But that doesn’t help schools now. And it hardly makes Ducey a supporter of public education funding, either at the K-12 or higher education level. While other states are trying to beef up funding for community colleges, Ducey and the Arizona legislature have, according to InsideHigherEd.com, moved to end all state funding for two of the largest in the state. It also reported that Arizona “ranks first in the country in steep cuts to higher education budgets.” The Legislature recently passed a 2016 budget that slashed $99 million — or more than 10 percent from state higher education funding.
The Arizona Education Department report included a long list of recomendations for policymakers that includes:
Elevate positive reinforcement for the role our educators play in ensuring success for all students
▪ Publicly acknowledge the value of the teaching profession and the critical need for effective teachers in all Arizona classrooms
• Acknowledge the critical need for improved educator retention in Arizona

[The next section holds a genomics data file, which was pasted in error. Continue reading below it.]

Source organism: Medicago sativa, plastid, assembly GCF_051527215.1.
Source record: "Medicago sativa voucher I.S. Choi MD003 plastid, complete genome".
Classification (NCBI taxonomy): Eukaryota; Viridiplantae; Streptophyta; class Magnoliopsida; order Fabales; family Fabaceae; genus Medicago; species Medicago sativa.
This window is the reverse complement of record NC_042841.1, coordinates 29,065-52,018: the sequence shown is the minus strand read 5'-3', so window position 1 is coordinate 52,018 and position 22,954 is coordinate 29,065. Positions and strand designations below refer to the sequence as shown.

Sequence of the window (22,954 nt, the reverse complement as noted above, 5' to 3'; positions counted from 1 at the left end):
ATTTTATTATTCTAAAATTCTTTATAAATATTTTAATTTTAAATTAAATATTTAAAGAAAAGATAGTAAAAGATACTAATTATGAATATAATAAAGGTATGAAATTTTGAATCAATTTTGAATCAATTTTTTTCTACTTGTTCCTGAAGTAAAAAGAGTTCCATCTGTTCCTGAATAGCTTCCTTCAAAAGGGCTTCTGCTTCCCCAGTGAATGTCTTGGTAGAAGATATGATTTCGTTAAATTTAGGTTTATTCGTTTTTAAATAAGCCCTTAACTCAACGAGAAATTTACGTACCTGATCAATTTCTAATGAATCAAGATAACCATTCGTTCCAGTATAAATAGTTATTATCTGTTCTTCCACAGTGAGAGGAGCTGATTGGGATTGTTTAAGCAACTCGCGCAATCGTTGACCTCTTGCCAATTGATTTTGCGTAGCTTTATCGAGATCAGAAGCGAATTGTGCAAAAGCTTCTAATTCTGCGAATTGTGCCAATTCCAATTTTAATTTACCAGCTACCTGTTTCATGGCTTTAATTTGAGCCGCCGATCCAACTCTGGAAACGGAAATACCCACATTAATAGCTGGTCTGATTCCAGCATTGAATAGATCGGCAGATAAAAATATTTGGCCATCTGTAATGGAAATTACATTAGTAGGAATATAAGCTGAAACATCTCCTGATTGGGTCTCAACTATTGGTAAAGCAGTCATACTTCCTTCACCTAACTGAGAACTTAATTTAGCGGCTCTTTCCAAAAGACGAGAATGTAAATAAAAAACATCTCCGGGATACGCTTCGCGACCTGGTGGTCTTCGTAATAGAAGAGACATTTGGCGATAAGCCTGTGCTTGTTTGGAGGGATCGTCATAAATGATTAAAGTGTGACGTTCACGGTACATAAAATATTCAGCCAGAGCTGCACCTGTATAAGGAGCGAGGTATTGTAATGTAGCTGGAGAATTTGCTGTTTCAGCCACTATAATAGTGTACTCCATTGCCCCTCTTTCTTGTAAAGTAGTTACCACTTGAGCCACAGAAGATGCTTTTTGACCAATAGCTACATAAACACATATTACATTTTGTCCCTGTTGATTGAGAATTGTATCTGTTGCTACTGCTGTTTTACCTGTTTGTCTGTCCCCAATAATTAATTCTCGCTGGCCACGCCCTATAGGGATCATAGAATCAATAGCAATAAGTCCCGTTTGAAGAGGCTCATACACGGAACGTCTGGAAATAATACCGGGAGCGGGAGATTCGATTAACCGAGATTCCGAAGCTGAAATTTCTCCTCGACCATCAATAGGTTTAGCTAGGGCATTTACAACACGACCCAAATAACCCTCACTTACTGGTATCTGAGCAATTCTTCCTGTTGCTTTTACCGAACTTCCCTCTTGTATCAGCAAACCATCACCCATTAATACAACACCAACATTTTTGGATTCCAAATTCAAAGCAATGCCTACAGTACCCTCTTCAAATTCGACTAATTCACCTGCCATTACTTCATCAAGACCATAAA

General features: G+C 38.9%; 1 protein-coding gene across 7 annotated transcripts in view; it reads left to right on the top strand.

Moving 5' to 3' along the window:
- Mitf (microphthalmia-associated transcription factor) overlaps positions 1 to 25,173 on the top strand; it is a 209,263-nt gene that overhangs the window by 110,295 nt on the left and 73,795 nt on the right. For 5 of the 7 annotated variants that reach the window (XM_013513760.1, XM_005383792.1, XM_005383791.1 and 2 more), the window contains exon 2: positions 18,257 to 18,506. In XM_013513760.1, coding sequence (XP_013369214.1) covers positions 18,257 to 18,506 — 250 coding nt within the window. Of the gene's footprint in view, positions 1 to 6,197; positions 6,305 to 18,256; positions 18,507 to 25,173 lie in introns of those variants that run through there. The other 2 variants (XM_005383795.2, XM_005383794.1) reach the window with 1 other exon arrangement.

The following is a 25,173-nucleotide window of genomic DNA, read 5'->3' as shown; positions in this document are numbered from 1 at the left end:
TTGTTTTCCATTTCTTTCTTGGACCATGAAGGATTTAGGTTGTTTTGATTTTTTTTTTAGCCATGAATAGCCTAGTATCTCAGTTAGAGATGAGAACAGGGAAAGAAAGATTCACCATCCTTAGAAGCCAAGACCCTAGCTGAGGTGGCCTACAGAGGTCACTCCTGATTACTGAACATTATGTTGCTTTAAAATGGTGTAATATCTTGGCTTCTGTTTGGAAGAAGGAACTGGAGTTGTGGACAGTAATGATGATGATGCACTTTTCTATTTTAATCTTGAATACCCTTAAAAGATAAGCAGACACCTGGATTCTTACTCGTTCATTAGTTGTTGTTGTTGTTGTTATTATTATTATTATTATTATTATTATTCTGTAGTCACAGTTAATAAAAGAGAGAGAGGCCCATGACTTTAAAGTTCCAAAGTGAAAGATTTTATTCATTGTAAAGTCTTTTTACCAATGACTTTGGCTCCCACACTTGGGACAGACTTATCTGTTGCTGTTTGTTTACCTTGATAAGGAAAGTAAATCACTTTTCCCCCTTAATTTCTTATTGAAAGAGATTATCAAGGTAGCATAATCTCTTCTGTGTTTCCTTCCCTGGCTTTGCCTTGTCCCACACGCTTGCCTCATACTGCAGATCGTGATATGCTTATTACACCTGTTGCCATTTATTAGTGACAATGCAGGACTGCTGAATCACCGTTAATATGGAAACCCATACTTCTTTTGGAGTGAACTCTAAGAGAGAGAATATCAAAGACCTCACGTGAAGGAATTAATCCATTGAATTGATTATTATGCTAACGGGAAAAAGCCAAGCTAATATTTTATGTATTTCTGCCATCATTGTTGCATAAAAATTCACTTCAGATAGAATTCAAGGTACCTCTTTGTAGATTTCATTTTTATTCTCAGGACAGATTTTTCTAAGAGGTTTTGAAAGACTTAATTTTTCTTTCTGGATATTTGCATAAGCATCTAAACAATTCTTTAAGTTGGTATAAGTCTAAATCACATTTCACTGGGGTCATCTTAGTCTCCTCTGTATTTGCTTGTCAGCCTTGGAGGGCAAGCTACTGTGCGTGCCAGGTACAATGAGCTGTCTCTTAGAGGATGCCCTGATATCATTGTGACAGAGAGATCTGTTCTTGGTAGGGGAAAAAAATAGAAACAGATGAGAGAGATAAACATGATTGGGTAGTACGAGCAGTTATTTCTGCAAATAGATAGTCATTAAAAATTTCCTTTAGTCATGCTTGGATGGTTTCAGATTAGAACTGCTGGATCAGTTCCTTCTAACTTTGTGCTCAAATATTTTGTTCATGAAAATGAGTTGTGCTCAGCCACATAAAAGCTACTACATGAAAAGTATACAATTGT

▪ Become knowledgeable regarding the current situation and the predicted trends in teacher retention
▪ Participate in ongoing discussions designed to develop solutions to improve teacher retention
• Help to improve the respect afforded educators
▪ Publicly acknowledge the value of the teaching profession
▪ Share stories of effective teachers across Arizona
• Support policies that acknowledge the professionalism of teachers
• Review and act on recommendations to streamline teacher certification
• Support evidence-based best practices in educator evaluation
▪ Become knowledgeable regarding evidence-based best practices in educator evaluation
Acknowledge that the teacher retention crisis cannot be effectively curtailed without additional funding dedicated to teacher compensation
▪ Support a statewide increase in funding for K-12 schools to address teacher compensation issues
▪ Understand the competitive marketplace and the variety of other professions with which schools must compete for teachers